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I read Mr. Peanut and was quite disappointed. The book was disjointed, it seemed to try and go too many places and the ultimate feeling I had was boredom. It is about a man whose wife dies from choking on a peanut. Did he kill her or was it an accident? The book also goes into the lives of the detectives on the case. It does have an interesting premise but it panned out poorly.
Mr. Peanut is definitely worth a read. I enjoyed the Escher-esque plot, the allusions to Hitchcock and Nabokov, and the shout out to Silence of the Lambs. But most of all, I liked the writing. It's hard to find a book these days that is both literary and highly readable, and this is one.
Other reviews I've read have found the plot a bit overwrought. I disagree. The complexity adds to the suspense and storytelling. Did David Pepin kill his wife? Did he drive her to kill herself? Did he just fail to save her? The Hastroll and Shepperd interludes prepare the reader for the answer. The Hastroll storyline focuses our attention on a husband's frustrated attempts to understand the inexplicable behavior of his wife. We are made to feel (vividly) Hastroll's mounting anxiety and desperation as he tries repeatedly to placate his wife and becomes unraveled in the process.
The Sheppard storyline works a different angle. Sheppard's complete disregard for his wife gives us a glimpse into the mind of a total narcissist who doesn't care about his marriage until it's too late. Hastroll wants to save his marriage. Sheppard basically destroys his. If nothing else, Mr. Peanut has much to say on what a marriage can withstand. By the time we come to the end of the novel, we are prepared for ANY answer with respect to David Pepin.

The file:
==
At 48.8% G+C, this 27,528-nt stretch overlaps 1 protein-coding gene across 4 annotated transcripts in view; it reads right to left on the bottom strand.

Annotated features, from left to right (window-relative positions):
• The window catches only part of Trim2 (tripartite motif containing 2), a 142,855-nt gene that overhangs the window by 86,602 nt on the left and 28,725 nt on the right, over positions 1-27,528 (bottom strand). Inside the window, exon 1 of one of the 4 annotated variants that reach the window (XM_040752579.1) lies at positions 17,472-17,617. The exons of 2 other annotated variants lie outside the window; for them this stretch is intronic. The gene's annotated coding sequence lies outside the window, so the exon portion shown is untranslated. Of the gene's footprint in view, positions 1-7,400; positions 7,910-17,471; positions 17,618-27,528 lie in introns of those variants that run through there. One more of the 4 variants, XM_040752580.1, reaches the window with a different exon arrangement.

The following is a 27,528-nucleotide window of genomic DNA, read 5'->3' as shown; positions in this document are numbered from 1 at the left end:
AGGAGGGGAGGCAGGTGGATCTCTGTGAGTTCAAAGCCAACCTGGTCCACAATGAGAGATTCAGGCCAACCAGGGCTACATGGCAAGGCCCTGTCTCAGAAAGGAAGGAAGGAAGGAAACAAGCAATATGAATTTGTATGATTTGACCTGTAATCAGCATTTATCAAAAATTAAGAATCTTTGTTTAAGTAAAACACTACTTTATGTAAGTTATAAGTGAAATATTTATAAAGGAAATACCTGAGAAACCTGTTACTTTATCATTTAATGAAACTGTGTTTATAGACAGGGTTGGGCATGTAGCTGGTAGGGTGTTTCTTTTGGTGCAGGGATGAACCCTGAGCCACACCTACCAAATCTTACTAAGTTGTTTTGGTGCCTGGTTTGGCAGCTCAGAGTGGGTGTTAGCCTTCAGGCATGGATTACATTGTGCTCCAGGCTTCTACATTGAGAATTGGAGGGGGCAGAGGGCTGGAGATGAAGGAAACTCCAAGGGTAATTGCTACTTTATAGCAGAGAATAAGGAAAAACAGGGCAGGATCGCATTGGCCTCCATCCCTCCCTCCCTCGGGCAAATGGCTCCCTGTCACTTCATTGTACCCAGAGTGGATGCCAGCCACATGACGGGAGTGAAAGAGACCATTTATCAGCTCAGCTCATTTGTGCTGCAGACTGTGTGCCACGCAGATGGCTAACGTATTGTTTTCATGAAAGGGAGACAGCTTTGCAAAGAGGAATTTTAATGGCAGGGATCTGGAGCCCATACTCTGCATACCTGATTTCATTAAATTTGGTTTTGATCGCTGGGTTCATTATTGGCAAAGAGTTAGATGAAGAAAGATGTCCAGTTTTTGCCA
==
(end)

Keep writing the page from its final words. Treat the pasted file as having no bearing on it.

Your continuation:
The cleverness of the novel -- at least on the plot level -- is that it provides a means for the reader to fully explore EVERY answer. Saying more than that would give away huge spoilers. But the plot, clever as it is, is not really what kept me reading. I was drawn in by the writing. Ross's talents as writer are on full display. The quotidian concerns of married life are verbalized intelligently and elevated to high drama.
Parts of the novel are cinematic (David and Alice in Hawaii, Sheppard's interrogation of Mobius). Even descriptions of setting and place are done thoughtfully. Very little feels plot-driven or contrived, even though the story relies heavily on the conventions of a murder-mystery. The novel is smart in its language and execution (no pun intended), and makes no bones about it. I thoroughly enjoyed it.